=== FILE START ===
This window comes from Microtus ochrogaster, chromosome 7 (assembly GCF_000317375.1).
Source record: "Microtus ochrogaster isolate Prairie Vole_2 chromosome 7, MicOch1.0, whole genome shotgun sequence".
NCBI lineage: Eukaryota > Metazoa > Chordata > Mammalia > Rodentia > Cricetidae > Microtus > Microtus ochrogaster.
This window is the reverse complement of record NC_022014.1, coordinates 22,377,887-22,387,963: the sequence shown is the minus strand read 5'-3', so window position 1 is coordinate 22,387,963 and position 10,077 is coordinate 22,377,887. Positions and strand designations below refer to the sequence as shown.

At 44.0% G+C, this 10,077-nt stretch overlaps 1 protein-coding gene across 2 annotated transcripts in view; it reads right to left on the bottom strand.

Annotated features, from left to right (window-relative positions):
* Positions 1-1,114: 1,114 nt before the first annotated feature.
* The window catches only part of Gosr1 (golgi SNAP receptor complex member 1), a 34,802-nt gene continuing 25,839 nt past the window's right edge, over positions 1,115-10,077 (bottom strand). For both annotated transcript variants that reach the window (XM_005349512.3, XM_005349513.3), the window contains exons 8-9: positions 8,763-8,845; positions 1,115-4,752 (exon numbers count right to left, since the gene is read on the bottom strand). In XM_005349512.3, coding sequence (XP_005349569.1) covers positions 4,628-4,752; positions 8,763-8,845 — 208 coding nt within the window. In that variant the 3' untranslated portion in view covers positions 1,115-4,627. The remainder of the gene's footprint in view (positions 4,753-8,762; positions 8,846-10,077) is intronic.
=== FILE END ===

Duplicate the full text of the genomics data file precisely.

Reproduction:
This window comes from Microtus ochrogaster, chromosome 7 (assembly GCF_000317375.1).
Source record: "Microtus ochrogaster isolate Prairie Vole_2 chromosome 7, MicOch1.0, whole genome shotgun sequence".
NCBI lineage: Eukaryota > Metazoa > Chordata > Mammalia > Rodentia > Cricetidae > Microtus > Microtus ochrogaster.
This window is the reverse complement of record NC_022014.1, coordinates 22,377,887-22,387,963: the sequence shown is the minus strand read 5'-3', so window position 1 is coordinate 22,387,963 and position 10,077 is coordinate 22,377,887. Positions and strand designations below refer to the sequence as shown.

At 44.0% G+C, this 10,077-nt stretch overlaps 1 protein-coding gene across 2 annotated transcripts in view; it reads right to left on the bottom strand.

Annotated features, from left to right (window-relative positions):
* Positions 1-1,114: 1,114 nt before the first annotated feature.
* The window catches only part of Gosr1 (golgi SNAP receptor complex member 1), a 34,802-nt gene continuing 25,839 nt past the window's right edge, over positions 1,115-10,077 (bottom strand). For both annotated transcript variants that reach the window (XM_005349512.3, XM_005349513.3), the window contains exons 8-9: positions 8,763-8,845; positions 1,115-4,752 (exon numbers count right to left, since the gene is read on the bottom strand). In XM_005349512.3, coding sequence (XP_005349569.1) covers positions 4,628-4,752; positions 8,763-8,845 — 208 coding nt within the window. In that variant the 3' untranslated portion in view covers positions 1,115-4,627. The remainder of the gene's footprint in view (positions 4,753-8,762; positions 8,846-10,077) is intronic.